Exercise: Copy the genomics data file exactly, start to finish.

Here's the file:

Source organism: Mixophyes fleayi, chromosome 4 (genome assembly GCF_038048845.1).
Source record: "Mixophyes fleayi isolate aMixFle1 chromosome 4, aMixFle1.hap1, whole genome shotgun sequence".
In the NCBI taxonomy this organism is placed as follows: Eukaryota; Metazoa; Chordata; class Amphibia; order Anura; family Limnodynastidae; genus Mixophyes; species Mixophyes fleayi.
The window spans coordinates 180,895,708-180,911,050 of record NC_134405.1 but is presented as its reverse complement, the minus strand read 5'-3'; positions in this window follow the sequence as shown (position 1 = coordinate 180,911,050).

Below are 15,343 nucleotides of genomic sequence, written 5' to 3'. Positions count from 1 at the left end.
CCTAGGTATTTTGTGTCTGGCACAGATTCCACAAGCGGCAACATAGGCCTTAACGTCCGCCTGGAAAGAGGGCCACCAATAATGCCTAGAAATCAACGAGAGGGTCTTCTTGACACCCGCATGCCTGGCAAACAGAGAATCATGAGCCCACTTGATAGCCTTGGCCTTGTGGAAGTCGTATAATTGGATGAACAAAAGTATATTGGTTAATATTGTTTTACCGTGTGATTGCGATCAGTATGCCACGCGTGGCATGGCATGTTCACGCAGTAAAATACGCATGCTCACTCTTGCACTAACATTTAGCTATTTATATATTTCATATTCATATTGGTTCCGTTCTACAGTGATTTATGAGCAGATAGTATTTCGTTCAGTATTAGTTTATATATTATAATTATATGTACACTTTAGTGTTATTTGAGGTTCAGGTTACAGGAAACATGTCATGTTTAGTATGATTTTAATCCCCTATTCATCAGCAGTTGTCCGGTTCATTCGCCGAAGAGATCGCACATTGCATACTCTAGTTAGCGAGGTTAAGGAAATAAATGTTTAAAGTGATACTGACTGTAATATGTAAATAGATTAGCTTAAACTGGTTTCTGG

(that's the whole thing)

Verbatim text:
Source organism: Mixophyes fleayi, chromosome 4 (genome assembly GCF_038048845.1).
Source record: "Mixophyes fleayi isolate aMixFle1 chromosome 4, aMixFle1.hap1, whole genome shotgun sequence".
In the NCBI taxonomy this organism is placed as follows: Eukaryota; Metazoa; Chordata; class Amphibia; order Anura; family Limnodynastidae; genus Mixophyes; species Mixophyes fleayi.
The window spans coordinates 180,895,708-180,911,050 of record NC_134405.1 but is presented as its reverse complement, the minus strand read 5'-3'; positions in this window follow the sequence as shown (position 1 = coordinate 180,911,050).

Below are 15,343 nucleotides of genomic sequence, written 5' to 3'. Positions count from 1 at the left end.
CCTAGGTATTTTGTGTCTGGCACAGATTCCACAAGCGGCAACATAGGCCTTAACGTCCGCCTGGAAAGAGGGCCACCAATAATGCCTAGAAATCAACGAGAGGGTCTTCTTGACACCCGCATGCCTGGCAAACAGAGAATCATGAGCCCACTTGATAGCCTTGGCCTTGTGGAAGTCGTATAATTGGATGAACAAAAGTATATTGGTTAATATTGTTTTACCGTGTGATTGCGATCAGTATGCCACGCGTGGCATGGCATGTTCACGCAGTAAAATACGCATGCTCACTCTTGCACTAACATTTAGCTATTTATATATTTCATATTCATATTGGTTCCGTTCTACAGTGATTTATGAGCAGATAGTATTTCGTTCAGTATTAGTTTATATATTATAATTATATGTACACTTTAGTGTTATTTGAGGTTCAGGTTACAGGAAACATGTCATGTTTAGTATGATTTTAATCCCCTATTCATCAGCAGTTGTCCGGTTCATTCGCCGAAGAGATCGCACATTGCATACTCTAGTTAGCGAGGTTAAGGAAATAAATGTTTAAAGTGATACTGACTGTAATATGTAAATAGATTAGCTTAAACTGGTTTCTGG